Abstract: exposure of either gametes or embryos to conditions and/or factors that generate oxidative stress has been associated with impaired early embryogenesis. the effects of reactive oxygen species (ros) on mouse preimplantation development, depending of the ros-concentration and time of exposition, were studied. two-cell embryos were incubated with 5, 10, 25 and 50 μm of hydrogen peroxide (h2o2) for 30 and 60 minutes of exposition and allowed to develop for 72 h to study the quality of development. the incubation with 50 μm2ho2 for 30 or 60 minutes, strongly inhibited the 2-cell embryo development as compared to the control (p<0.001). twenty-five μm2ho2 produced inhibition of blastocyst formation (p<0.001) and 10 μm h2o2 significantly decreased the percentages of expanded and hatched blastocysts, which resulted morphologically altered (p<0.05 and p<0.01, respectively). the higher h2o2 concentrations were able to elicit necrotic morphology in the 2-cell arrested embryos, while 10 μm2ho2 induced moderate damage with the arrested embryos partially fragmented. in conclusion, important causes for defective preimplantation development and for early embryo losses may be due to oxidative stress because early mouse embryos exposed to ros for short times arrested at the first cellular cycle (2-cell) and/or impaired embryo differentiation and morphogenesis, being these effects ros-concentration-dependent.
Preimplantation embryotoxicity after mouse embryo exposition to reactive oxygen species
Elisa Cebral,Isabel Carrasco,David Vantman,Rosita Smith
Biocell , 2007,
Abstract: Exposure of either gametes or embryos to conditions and/or factors that generate oxidative stress has been associated with impaired early embryogenesis. The effects of reactive oxygen species (ROS) on mouse preimplantation development, depending of the ROS-concentration and time of exposition, were studied. Two-cell embryos were incubated with 5, 10, 25 and 50 μM of hydrogen peroxide (H2O2) for 30 and 60 minutes of exposition and allowed to develop for 72 h to study the quality of development. The incubation with 50 μM2HO2 for 30 or 60 minutes, strongly inhibited the 2-cell embryo development as compared to the control (p<0.001). Twenty-five μM2HO2 produced inhibition of blastocyst formation (p<0.001) and 10 μM H2O2 significantly decreased the percentages of expanded and hatched blastocysts, which resulted morphologically altered (p<0.05 and p<0.01, respectively). The higher H2O2 concentrations were able to elicit necrotic morphology in the 2-cell arrested embryos, while 10 μM2HO2 induced moderate damage with the arrested embryos partially fragmented. In conclusion, important causes for defective preimplantation development and for early embryo losses may be due to oxidative stress because early mouse embryos exposed to ROS for short times arrested at the first cellular cycle (2-cell) and/or impaired embryo differentiation and morphogenesis, being these effects ROS-concentration-dependent.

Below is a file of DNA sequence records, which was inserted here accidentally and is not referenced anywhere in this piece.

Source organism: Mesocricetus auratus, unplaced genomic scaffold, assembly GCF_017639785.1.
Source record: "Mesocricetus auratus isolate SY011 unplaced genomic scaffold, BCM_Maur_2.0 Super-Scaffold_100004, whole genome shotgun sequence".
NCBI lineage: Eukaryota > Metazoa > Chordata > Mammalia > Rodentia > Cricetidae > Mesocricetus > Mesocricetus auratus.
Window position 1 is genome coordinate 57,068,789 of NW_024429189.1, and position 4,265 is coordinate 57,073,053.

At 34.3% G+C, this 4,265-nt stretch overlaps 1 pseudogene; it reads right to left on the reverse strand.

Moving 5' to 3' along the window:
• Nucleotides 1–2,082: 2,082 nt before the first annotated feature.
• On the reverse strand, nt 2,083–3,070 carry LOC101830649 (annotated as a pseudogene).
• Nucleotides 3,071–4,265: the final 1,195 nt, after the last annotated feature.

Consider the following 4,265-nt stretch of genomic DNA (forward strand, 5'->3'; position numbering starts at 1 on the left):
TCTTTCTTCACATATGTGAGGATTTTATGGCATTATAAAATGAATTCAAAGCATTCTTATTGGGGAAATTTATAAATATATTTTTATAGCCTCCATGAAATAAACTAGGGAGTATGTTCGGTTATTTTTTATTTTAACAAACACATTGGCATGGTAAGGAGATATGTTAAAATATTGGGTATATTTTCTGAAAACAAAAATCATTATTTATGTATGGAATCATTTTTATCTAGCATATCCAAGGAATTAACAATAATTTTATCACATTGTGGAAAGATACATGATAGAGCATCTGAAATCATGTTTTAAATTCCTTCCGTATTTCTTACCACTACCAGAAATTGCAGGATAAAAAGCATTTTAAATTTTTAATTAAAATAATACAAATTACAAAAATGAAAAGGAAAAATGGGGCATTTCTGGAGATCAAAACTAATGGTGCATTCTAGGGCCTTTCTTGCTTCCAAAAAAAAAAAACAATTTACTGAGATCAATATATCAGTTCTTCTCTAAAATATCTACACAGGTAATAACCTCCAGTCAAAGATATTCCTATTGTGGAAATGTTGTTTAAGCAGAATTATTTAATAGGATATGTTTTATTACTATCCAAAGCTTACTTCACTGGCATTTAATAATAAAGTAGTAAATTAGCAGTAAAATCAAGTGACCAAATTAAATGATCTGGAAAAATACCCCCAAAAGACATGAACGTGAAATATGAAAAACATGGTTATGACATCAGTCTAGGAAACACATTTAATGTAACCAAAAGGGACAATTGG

Transcription-Independent Heritability of Induced Histone Modifications in the Mouse Preimplantation Embryo  [PDF]
Matthew D. VerMilyea, Laura P. O'Neill, Bryan M. Turner
PLOS ONE , 2009, DOI: 10.1371/journal.pone.0006086
Abstract: Enzyme-catalyzed, post-translational modifications of core histones have been implicated in the complex changes in gene expression that drive early mammalian development. However, until recently the small number of cells available from the preimplantation embryo itself has prevented quantitative analysis of histone modifications at key regulator genes. The possible involvement of histone modifications in the embryo's response to extracellular signals, or as determinants of cell fate or lineage progression, remains unclear. Here we describe the use of a recently-developed chromatin immunoprecipitation technique (CChIP) to assay histone modification levels at key regulator genes (Pou5f1, Nanog, Cdx2, Hoxb1, Hoxb9) as mouse embryos progress from 8-cell to blastocyst in culture. Only by the blastocyst stage, when the embryonic (Inner Cell Mass) and extra-embryonic (Trophoblast) lineages are compared, do we see the expected association between histone modifications previously linked to active and silent chromatin, and transcriptional state. To explore responses to an environmental signal, we exposed embryos to the histone deacetylase inhibitor, anti-epileptic and known teratogen valproic acid (VPA), during progression from 8-cell to morula stage. Such treatment increased H4 acetylation and H3 lysine 4 methylation at the promoters of Hoxb1 and Hoxb9, but not the promoters of Pou5f1, Nanog,Cdx2 or the housekeeping gene Gapdh. Despite the absence of detectable Hoxb transcription, these VPA-induced changes were heritable, following removal of the inhibitor, at least until the blastocyst stage. The selective hyperacetylation of Hoxb promoters in response to a histone deacetylase inhibitor, suggests that Hox genes have a higher turnover of histone acetates than other genes in the preimplantation embryo. To explain the heritability, through mitosis, of VPA-induced changes in histone modification at Hoxb promoters, we describe how an epigenetic feed-forward loop, based on cross-talk between H3 acetylation and H3K4 methylation, might generate a persistently increased steady-state level of histone acetylation in response to a transient signal.